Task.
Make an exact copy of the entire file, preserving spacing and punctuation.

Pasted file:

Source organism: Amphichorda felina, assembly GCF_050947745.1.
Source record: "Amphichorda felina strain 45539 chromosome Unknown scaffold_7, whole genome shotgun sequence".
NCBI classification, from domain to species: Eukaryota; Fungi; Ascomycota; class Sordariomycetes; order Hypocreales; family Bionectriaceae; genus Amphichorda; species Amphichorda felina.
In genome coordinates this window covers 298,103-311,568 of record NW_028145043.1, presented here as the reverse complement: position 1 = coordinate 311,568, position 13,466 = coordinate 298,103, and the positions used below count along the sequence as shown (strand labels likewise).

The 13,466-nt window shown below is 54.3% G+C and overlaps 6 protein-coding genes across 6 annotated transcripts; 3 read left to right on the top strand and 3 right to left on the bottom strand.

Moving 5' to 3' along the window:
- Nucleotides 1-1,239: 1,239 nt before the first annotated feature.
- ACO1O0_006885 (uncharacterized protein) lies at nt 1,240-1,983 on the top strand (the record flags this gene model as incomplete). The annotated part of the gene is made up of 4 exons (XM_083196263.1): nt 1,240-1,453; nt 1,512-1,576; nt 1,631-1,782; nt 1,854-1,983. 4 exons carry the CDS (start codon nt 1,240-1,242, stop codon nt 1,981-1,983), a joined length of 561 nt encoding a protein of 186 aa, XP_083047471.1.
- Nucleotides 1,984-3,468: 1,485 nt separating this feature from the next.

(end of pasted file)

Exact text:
Source organism: Amphichorda felina, assembly GCF_050947745.1.
Source record: "Amphichorda felina strain 45539 chromosome Unknown scaffold_7, whole genome shotgun sequence".
NCBI classification, from domain to species: Eukaryota; Fungi; Ascomycota; class Sordariomycetes; order Hypocreales; family Bionectriaceae; genus Amphichorda; species Amphichorda felina.
In genome coordinates this window covers 298,103-311,568 of record NW_028145043.1, presented here as the reverse complement: position 1 = coordinate 311,568, position 13,466 = coordinate 298,103, and the positions used below count along the sequence as shown (strand labels likewise).

The 13,466-nt window shown below is 54.3% G+C and overlaps 6 protein-coding genes across 6 annotated transcripts; 3 read left to right on the top strand and 3 right to left on the bottom strand.

Moving 5' to 3' along the window:
- Nucleotides 1-1,239: 1,239 nt before the first annotated feature.
- ACO1O0_006885 (uncharacterized protein) lies at nt 1,240-1,983 on the top strand (the record flags this gene model as incomplete). The annotated part of the gene is made up of 4 exons (XM_083196263.1): nt 1,240-1,453; nt 1,512-1,576; nt 1,631-1,782; nt 1,854-1,983. 4 exons carry the CDS (start codon nt 1,240-1,242, stop codon nt 1,981-1,983), a joined length of 561 nt encoding a protein of 186 aa, XP_083047471.1.
- Nucleotides 1,984-3,468: 1,485 nt separating this feature from the next.